In order to avoid the problem with hammocking, it is necessary that either the upper surface of the envelope be fabricated from an elastic material and/or the upper surface of the envelope be substantially wider than the width of the lower surface of the envelope and/or the upper surface of the accompanying tray. Hammocking is defined as a suspension of the bony prominences of the user on the surface of the cushion, thereby preventing total confirmation of the cushion to the user's body and preventing complete pressure equalization. The present invention contemplates the use of the elastomeric upper surface of the envelope, whereby the surface will stretch in response to pressure from the bony prominences, thereby distributing the pressure over a larger area. The other embodiment, wherein the upper surface of the envelope is substantially wider than the width of the lower layer, functions similarly in that pressure from the bony prominences will tend also to be distributed over a larger area. The present invention contemplates reduction of the hammocking problem by either the use of elastomeric material alone, or by using substantially wider upper surface alone or by using a combination of the two methods.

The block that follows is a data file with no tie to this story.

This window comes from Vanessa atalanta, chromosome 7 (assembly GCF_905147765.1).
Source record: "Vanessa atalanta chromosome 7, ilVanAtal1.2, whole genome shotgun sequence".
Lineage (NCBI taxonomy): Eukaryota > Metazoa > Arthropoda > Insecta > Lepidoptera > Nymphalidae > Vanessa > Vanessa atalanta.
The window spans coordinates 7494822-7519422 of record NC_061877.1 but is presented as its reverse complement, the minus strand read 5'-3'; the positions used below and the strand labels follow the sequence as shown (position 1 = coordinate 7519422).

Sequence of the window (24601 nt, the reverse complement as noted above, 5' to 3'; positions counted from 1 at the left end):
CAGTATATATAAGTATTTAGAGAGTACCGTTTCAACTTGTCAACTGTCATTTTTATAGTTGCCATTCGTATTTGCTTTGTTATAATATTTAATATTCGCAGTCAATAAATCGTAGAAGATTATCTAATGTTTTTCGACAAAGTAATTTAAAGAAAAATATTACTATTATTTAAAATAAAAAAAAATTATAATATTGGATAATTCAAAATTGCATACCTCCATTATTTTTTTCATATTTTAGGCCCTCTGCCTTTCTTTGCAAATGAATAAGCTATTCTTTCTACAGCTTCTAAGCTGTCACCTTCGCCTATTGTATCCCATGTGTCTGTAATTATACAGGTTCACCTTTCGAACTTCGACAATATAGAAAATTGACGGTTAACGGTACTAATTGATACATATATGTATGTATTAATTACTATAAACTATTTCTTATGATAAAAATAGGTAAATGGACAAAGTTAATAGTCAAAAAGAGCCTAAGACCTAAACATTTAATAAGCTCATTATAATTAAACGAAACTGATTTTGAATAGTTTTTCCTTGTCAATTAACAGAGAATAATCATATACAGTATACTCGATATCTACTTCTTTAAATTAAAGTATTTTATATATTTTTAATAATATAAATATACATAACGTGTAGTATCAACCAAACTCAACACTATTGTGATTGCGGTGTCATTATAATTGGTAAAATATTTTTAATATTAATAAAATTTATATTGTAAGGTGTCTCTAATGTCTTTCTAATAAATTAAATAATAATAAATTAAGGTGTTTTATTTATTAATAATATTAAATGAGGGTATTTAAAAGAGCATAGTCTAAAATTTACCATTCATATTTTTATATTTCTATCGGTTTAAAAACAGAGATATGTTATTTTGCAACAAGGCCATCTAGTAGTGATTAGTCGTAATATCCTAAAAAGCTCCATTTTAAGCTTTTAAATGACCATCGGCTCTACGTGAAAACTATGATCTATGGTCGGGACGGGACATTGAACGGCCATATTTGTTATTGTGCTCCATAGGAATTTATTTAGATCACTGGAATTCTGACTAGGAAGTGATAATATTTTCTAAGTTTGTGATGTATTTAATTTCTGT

In one embodiment, the flexible envelope, adapted to contain the fluid filling material, is fabricated from an extensible elastomeric material, such as thermoplastic polyurethane film. The use of an elastomeric envelope and/or excess film minimizes the build up of pressures over bony prominences, and thus avoids the hammocking problem which is associated with inextensible supporting materials. The fluid filling material is preferably a high viscosity, thixatropic material which will flow under pressure, but which will maintain its shape in the absence of pressure.

The flexible envelope containing the fluid filling material is anchored to the underlying tray or chair in such a manner that it is restrained from sliding forward. This anti-sliding restraint, in combination with other seat design features described herein, reduces the tendency of the user to slide forward and the consequential slumping. Basically, through fastening the cushion, the tendency of the cushion to slip forward is obviated and the consequent tendency of the user to slump is substantially eliminated.